Lets' go dancing!! The unstoppable Numero Group delivers the latest in the Eccentric Soul series, this time bringing us to the flipside of Hitsville USA, the Big Mack label. In the early 1960s, Ed McCoy (Big Mack to y'all) purchased an old assembly hall and put his two-track recording equipment on the stage, and he began charging $14.95 to cut a record. This went on for 20 years until Big Mack folded, without a single hit, a fact that's hard to believe upon listening to these smoking-hot thrift store soul jams. Ed McCoy himself came up short on copies that were in good enough condition to be used as masters (Big Mack headquarters was flooded and condemned apparently) so the folks at Numero had to put out the call to rare funk/soul collectors in order to bring us this, the label's highlights. Bob Thomas and Fred Brown's "I'll be On My Way" became a huge Northern soul hit; listening to the song, it's hard to imagine that these people walked in off the street, responding to an ad in the paper to cut a one-take. Same goes for the slow burnin' version of the classic, "Fever," which is so sexy you'd think it was a seasoned siren dripping honey rather than a group of unruly girls McCoy groomed into "Essence". Oddly, or perhaps fitting for such a misfit label, the sucker punch of the comp, (featuring "sike-a-delick-guitar-ah...we gon' do it hippie style y'all") has absolutely nothing to do with Big Mack production at all, but is a reissue he put out of a single released in San Francisco, hence the acid-tinged lyrics. I don't want to spoil all the surprises left to uncover so I'll just say: If you got the others in this series, don't hesitate; and if this may be your first dip into them, don't sleep! [NL]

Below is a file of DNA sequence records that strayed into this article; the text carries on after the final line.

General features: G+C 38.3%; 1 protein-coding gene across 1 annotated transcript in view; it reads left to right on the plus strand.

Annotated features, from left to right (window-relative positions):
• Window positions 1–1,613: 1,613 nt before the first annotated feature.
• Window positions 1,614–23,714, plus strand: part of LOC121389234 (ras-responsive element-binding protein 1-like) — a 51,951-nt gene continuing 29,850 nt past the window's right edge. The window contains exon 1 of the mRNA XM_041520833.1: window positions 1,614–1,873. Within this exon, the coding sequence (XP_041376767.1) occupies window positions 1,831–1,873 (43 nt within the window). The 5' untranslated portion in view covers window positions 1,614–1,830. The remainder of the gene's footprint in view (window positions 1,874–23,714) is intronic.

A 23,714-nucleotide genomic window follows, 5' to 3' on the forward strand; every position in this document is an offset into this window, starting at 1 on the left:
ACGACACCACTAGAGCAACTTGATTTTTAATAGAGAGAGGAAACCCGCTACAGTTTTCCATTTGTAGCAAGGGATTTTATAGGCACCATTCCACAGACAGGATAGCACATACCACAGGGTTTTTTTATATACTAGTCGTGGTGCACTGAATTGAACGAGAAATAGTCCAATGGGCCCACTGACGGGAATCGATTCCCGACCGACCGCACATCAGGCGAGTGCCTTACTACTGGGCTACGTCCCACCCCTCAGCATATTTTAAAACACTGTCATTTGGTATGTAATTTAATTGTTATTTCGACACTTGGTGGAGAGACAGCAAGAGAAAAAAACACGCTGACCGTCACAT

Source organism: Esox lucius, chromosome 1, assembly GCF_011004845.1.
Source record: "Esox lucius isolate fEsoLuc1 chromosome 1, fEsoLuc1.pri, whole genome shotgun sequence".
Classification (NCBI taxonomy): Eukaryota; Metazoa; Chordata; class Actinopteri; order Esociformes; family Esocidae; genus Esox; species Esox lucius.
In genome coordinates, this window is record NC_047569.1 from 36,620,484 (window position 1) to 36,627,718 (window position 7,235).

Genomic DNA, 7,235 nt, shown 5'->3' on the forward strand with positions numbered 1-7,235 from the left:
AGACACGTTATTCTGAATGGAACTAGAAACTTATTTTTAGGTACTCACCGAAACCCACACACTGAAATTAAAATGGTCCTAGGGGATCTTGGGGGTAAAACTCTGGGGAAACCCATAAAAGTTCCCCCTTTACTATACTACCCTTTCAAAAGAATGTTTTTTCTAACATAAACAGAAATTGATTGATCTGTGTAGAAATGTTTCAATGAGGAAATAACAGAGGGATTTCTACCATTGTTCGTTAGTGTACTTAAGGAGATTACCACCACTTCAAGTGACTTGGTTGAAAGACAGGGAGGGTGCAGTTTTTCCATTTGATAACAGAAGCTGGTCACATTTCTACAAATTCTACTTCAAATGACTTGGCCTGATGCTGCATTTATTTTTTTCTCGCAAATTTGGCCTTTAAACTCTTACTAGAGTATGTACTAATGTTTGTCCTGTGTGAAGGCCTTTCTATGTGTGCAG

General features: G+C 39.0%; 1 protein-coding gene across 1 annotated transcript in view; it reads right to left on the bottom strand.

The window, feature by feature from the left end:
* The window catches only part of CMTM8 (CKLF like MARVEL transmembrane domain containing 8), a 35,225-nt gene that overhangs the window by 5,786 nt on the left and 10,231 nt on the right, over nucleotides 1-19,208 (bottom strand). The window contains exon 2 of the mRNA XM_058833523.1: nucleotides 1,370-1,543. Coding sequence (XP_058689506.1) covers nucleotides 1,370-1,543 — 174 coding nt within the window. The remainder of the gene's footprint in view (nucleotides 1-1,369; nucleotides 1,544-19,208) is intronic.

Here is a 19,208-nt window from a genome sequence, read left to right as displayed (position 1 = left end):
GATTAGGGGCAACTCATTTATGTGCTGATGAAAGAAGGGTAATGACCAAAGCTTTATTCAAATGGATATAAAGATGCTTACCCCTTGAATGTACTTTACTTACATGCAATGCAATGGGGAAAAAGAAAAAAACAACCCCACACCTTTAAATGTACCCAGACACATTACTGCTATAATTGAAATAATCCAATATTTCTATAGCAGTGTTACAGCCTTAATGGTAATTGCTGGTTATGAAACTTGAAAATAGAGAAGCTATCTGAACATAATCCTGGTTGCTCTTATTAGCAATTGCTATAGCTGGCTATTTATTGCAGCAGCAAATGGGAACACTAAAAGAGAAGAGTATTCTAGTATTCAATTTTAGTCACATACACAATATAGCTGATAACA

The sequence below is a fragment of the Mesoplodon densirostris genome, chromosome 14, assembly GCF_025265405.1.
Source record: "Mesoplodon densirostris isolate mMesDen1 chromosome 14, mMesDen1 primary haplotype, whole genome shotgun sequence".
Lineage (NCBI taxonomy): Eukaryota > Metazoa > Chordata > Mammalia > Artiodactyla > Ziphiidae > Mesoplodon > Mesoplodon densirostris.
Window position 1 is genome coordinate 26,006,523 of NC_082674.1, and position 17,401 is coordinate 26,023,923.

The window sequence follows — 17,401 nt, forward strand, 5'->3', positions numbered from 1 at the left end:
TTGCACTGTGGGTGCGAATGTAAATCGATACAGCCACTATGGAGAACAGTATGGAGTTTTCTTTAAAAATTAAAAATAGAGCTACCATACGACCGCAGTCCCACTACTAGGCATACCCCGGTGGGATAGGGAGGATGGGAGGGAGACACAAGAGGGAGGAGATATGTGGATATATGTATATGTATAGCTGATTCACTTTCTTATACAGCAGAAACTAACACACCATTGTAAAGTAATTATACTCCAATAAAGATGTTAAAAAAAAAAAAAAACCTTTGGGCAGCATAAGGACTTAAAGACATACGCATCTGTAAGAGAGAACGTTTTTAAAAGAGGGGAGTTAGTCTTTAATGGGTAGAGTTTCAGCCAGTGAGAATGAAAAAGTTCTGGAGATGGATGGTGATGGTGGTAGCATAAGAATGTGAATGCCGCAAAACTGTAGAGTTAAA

Superlongevity 4

"Morning Sir" Baby Ford & Zip
"Skamel" Kalabrese

Oh man! Does Zip and Sammy (Chairmen/Ambassadors of Perlon) offer bonus pay for Superlongevity tracks? Maybe a weekend in their summer homes? A box of Girl Scout cookies? Point is: The Superlongevity compilations always be offerin' a little extra "sumthin." Right now, I'm listening to Soulphiction's "Her" (Jms dub) and it's kickin' and hiccupin' and percolatin' in my eardrums really nice-style. No disrespect but some of the 12"s come across a bit dry and retread-y, ya know? This compilation offers about 16 remedies to that problem. Ever since Nikolai's "Bushes," Superlongevity has always been a forum for Perlon to let loose a bit of minimal Latin/tropical swing, among other things. With "Balacharde," Villalobos goes on a ketamine detox and trades his coke spoon for a Pina Colada. Oh s**t, here comes Narcotic Syntax's "Raptors' Delight," and it sounds like a straight Human League with a pop-acid bassline! Nikolai's "Wheelsucker" has a sick, deep throb reminiscent of his classic "Workout," but with a bit more sunlight. I listened to disc-one yesterday; don't make me go back and get into that one too. That s**t is poppin'! (Pantytec, Baby Ford/Zip, Luciano, Dandy Jack, etc.!) A solid, un-blended listen that flows nonetheless, and is fulla tasty bits and pieces. Will cure the minimal "blahs." [SM]








A Hundred Miles Off
(Record Collection)

"Another One Goes By"